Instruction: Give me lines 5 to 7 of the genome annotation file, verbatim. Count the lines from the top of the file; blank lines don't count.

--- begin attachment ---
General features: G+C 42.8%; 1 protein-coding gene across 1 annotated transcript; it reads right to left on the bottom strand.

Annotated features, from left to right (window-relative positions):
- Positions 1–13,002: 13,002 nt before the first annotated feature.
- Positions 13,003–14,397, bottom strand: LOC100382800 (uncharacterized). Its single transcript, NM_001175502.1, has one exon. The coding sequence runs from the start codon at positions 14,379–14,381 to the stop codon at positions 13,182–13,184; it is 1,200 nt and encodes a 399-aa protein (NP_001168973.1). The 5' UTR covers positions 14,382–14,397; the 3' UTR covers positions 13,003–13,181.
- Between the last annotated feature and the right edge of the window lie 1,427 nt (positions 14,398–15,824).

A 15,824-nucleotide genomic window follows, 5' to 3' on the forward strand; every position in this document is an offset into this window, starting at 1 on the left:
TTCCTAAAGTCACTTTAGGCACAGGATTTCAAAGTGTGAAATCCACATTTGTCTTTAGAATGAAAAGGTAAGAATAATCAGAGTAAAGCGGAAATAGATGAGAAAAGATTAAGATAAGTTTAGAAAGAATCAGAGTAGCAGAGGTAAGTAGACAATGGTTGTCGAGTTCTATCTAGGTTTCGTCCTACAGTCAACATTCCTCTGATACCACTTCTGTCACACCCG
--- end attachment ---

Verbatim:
- Between the last annotated feature and the right edge of the window lie 1,427 nt (positions 14,398–15,824).

A 15,824-nucleotide genomic window follows, 5' to 3' on the forward strand; every position in this document is an offset into this window, starting at 1 on the left:
TTCCTAAAGTCACTTTAGGCACAGGATTTCAAAGTGTGAAATCCACATTTGTCTTTAGAATGAAAAGGTAAGAATAATCAGAGTAAAGCGGAAATAGATGAGAAAAGATTAAGATAAGTTTAGAAAGAATCAGAGTAGCAGAGGTAAGTAGACAATGGTTGTCGAGTTCTATCTAGGTTTCGTCCTACAGTCAACATTCCTCTGATACCACTTCTGTCACACCCG